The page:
Voiceless Victims and Charity Saviors: How U.S. Entertainment TV Portrays Homelessness and Housing Insecurity in a Time of Crisis

David Conrad-Pérez, Caty Borum Chattoo, Aras Coskuntuncel, Lori Young


Despite the social justice urgency and escalation of homelessness and housing insecurity in the United States, insufficient attention has been given to understanding how the country’s most popular scripted television programming depicts these issues and thus helps to shape public perceptions about them. In response, this study employs content analysis to explore how the 40 “most watched” scripted entertainment television programs in the United States represented these urgent social issues over one full season of programming. Results reveal several harmful paradigms of homelessness and housing insecurity being reinforced by popular culture programing, signaling a need for industry-wide scrutiny and narrative change. Among its central findings, this study highlights how charity-first solutions—rather than structural responses from government or private-sector actors—are overwhelmingly advanced on the basis of stigmatized portrayals of people experiencing homelessness. This underscores the need for more attention to the consequences of neoliberal narratives and hegemony within entertainment media.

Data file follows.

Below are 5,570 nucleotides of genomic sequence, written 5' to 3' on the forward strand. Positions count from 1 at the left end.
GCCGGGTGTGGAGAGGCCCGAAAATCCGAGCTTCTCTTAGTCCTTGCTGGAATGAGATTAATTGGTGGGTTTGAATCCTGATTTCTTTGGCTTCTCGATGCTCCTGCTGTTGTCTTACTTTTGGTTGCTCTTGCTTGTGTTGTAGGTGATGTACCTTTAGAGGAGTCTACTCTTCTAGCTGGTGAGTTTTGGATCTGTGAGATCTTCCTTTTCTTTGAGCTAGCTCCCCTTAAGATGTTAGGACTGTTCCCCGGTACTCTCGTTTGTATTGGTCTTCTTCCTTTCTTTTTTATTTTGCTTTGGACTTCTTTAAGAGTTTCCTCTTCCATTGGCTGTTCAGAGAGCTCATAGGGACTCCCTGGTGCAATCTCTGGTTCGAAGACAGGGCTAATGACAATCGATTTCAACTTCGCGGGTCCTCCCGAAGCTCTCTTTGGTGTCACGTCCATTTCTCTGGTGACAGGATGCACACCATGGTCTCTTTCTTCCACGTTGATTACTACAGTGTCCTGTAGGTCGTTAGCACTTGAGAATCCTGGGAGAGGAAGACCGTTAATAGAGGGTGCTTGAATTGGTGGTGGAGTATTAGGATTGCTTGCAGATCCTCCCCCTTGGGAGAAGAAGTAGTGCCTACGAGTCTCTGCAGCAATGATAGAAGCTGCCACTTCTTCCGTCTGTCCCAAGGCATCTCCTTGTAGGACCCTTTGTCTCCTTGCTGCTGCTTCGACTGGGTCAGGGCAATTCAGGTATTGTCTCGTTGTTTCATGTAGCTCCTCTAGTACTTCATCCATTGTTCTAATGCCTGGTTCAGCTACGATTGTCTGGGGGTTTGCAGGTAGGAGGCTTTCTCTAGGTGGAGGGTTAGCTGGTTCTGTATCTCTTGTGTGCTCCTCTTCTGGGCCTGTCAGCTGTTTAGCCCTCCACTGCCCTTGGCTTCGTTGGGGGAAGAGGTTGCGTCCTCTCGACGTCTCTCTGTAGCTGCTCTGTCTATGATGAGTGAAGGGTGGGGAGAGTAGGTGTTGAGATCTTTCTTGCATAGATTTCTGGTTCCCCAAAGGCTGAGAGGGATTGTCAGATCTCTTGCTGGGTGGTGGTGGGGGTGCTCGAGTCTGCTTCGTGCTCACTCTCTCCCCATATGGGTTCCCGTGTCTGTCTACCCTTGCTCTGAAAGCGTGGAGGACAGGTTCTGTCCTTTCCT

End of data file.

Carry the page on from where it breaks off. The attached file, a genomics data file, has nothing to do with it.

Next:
social justice, homelessness, housing insecurity, diversity studies, television, cultural studies

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